People-Pleaser in Recovery

I don’t care what you think.

Well, I do really, but I care a lot less about what people think than I used to and it’s been life changing. People-pleasing is like being on a hamster wheel and not being able to hop off when you’re knackered. No amount of ‘thank you’s, or compliments will ever satisfy an insatiable people-pleasing hunger, but provide only momentary relief.

It’s tricky because what will please one person may irritate another. What might be graciously received by one person, might be misunderstood by another.

We are hardwired, culturally, to seek to please others. I mean, it’s not all bad because it gives us a moral compass and encourages us to be aware of the impact of our actions and words.  But allowing yourself to consider what is pleasing to others, is different to being utterly ruled by it. How other people perceive us is so damn subjective that it’s like trying to accurately interpret someone else’s dream. In the process of attempting to please everyone, you swerve from, deny and twist your own wants, needs and opinions. You might please someone but in the process you’ve chipped away at your authenticity by saying and doing things that you know aren’t ‘you’. Respect for ourselves ebbs away a little at a time and we become less and less sensitive to the little nuances, dreams and needs that make us who we are.

I remember going shopping with friends as a young teen, expressing like at everything that they did – the clothes, music, makeup. I probably even spent pocket money on things I didn’t like in order to ‘fit in’ with what I thought was acceptable to them. I thought that the way to please others was to validate their own choices, but in the process I totally denied my own. This has continued into adulthood where I’d go to bed with that dropped-stomach fear that I’d annoyed or hurt someone, replaying scenarios over in my mind, wondering how I could have been different, been somehow less.

What’s the worse case scenario of doing something that is authentic to you but might not please someone? They might not like me. They might not ‘get’ me, I might irritate/hurt/annoy’. Yes, these feelings are uncomfortable, but the thing is, we’re going to do that anyway even if we bend ourselves into pretzel knots to fit our idea of what people want of us. Not everyone will like or understand me despite my best and continuous efforts.

It’s far better to input my energy into being kind and authentic without needing to deny my character and opinions. They might be different, but they still have value.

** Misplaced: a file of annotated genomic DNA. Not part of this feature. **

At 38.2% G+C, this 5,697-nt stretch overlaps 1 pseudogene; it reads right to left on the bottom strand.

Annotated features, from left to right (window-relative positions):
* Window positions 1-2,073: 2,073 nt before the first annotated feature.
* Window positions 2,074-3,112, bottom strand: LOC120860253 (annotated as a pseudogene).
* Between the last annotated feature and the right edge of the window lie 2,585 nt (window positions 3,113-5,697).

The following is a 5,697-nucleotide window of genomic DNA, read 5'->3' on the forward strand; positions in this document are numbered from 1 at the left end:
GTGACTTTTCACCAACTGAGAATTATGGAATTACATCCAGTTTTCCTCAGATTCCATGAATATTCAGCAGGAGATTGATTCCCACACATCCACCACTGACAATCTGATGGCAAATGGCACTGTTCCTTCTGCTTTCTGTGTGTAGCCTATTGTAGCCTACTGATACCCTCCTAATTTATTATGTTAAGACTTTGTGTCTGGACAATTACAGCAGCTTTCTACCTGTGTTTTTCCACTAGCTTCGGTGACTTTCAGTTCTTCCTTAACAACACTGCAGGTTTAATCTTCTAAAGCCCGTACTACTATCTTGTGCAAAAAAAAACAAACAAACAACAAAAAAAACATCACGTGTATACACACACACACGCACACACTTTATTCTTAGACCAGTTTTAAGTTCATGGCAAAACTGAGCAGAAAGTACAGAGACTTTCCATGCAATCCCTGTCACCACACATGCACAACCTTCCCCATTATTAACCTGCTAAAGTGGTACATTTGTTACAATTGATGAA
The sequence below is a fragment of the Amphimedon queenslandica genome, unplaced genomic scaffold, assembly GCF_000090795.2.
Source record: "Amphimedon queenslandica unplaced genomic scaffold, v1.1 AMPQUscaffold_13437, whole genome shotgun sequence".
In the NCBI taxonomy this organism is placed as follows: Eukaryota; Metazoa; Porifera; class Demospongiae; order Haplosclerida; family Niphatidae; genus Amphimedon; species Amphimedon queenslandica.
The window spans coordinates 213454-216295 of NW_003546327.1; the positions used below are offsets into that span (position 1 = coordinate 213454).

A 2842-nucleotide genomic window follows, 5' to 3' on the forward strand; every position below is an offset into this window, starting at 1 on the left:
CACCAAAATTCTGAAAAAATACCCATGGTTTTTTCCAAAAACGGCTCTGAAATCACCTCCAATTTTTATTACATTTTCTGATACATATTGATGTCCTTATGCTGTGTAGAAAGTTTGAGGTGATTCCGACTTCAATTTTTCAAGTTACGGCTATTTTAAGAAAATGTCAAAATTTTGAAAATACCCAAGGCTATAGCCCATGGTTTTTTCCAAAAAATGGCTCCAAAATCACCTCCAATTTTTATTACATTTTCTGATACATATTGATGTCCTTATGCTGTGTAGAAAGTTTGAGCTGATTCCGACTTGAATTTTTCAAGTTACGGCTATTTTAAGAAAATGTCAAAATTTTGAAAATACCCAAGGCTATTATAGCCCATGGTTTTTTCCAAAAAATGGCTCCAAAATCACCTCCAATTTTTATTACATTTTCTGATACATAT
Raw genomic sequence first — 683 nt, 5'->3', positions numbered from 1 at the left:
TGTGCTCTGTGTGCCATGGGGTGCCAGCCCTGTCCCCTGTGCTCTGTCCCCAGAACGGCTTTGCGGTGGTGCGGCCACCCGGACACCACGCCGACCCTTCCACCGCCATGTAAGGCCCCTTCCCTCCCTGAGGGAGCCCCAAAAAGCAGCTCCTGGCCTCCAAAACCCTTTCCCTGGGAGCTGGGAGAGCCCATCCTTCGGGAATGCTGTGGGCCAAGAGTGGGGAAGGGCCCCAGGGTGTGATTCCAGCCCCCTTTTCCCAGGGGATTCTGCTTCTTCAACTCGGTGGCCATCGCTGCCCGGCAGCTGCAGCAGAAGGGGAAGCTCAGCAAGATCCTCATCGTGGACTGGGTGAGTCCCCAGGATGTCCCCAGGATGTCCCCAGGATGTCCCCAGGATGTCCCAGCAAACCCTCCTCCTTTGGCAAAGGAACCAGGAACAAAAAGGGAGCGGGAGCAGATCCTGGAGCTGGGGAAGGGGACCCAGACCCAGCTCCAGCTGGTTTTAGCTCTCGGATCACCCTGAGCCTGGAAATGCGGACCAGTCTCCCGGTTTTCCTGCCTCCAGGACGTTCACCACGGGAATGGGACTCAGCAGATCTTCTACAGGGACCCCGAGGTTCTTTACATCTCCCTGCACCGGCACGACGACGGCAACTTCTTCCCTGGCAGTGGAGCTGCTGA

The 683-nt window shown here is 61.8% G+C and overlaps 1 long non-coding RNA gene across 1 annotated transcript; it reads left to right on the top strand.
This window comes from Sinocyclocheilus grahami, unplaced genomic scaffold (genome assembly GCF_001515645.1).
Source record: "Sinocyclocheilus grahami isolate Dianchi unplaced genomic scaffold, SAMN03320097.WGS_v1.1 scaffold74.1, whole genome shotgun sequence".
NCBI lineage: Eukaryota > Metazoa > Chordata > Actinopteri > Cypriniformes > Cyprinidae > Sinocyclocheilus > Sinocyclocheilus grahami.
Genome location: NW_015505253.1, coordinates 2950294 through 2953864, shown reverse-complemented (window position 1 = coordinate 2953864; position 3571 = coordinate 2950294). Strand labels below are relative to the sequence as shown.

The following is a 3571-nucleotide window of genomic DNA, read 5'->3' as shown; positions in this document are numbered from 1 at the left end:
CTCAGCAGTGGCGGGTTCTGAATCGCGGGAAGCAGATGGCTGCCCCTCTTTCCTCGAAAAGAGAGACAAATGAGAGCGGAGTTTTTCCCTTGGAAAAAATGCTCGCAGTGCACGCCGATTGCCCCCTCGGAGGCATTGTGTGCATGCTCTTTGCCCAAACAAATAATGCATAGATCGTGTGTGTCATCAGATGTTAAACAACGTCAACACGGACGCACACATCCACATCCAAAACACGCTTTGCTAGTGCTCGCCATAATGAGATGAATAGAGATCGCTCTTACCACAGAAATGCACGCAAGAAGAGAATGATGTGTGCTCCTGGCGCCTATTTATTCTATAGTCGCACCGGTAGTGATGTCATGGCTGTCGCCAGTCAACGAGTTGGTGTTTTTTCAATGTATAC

Difference is enriching. Debating, arguing and disagreeing doesn’t necessarily break a relationship, it adds dynamic and perspective. I might do something that doesn’t please my husband, but it doesn’t necessarily break us. I might unintentionally hurt a friend, but it doesn’t mean that it’s unforgivable, and that our friendship can’t be deepened by talking it through. I might have differing music tastes, fashion choices, opinions to someone else, but it doesn’t mean that the void of difference is too big for there to be any level of connection.

We see people through our own lenses of experience, history, assumption, and there is nothing we can do to change other people’s lenses. Characters clash, people make immovable snap judgements, they may be irritable and angry, but it’s less about you and more about them. You have a responsibility only to your behaviour and response towards others. Trying to win everyone over is a bloody knackering, relentless pursuit that will take you to your grave unsatisfied.

You are you. Be authentic to you. Care enough to be kind, but not enough to deny the beauty of your individuality and your uniqueness of character. Be giving within your resources, but without giving yourself totally away.

How the heck do we begin this? Especially for those of us who’s people pleasing boundaries are so far from where they should be that we can’t even see them anymore? This is how…Work on accepting yourself and loving yourself, because then the hunger for other people to affirm, love and accept you becomes softer, and you’re less likely to look to others to tell you what you’re worth. Loving yourself well helps you step off the rollercoaster of other people’s supposed value of who you are, and gives you the confidence that many love you, many like you, but not everyone does and not everyone will. And that’s okay!

Just because someone doesn’t like you doesn’t mean you’re unlikable.

Just because someone doesn’t understand you, doesn’t mean you’re entirely misunderstood.

Just because someone is annoyed by you, doesn’t mean you are annoying.

Just because someone doesn’t accept you, doesn’t mean you’re unacceptable,

Test it out. Take risks in expressing yourself in ways that you’ve held back on before. Start small. Play music that you like, speak out an opinion that differs from another, wear something you’ve been desperate but afraid to wear. Every time you do this, you’re disproving your theory that you are not acceptable in and of yourself. Every time you do something authentic, and people don’t run for the hills, you’re taking the power and life away from this people pleasing drive.

And the more the power ebbs away the easier it becomes. And the more you realise that not being liked by everyone, and not pleasing everyone isn’t as devastating as you might imagine, the more confidence you’ll develop. And the more confidence you have in yourself and who you are, the more authentic you’ll be.

And you know what’s funny?? Authenticity is such a gloriously, accidentally, magnetic characteristic! So often, by addressing our desperation to please people, we end up being more authentically ourselves. And your authentic self is often far more attractive to others than the you who bends and twists yourself away to suit them.

Don’t let a look, an utterance, a misunderstanding tell you what you’re worth to the world. You’re worth far more than that. I assure you.

How do you KNOW you’re loveable, acceptable, likeable?? Because you dare to love, accept and like yourself. Everyone else’s feelings are just an affirmation of that truth, not a dictator of it.

Ax

Seasons Come and Go

The turning of autumn leaves, the burnt oranges and reds, always remind me of how nothing is permanent. No feeling is permanent. No depression, no mountain top high, no plodding along…nothing is permanent. It’s as if our life has seasons beyond the turning of the earth. I’ve had winters that have lasted days, months and years. Winters that have felt never-ending and hopeless. Dark clouds hanging, the air stagnant, thick and suffocating. I’ve had summers that have lasted minutes, hours, weeks. Where my heart has felt light and I’ve felt a swelling gratitude. Where I’ve felt carefree and excited.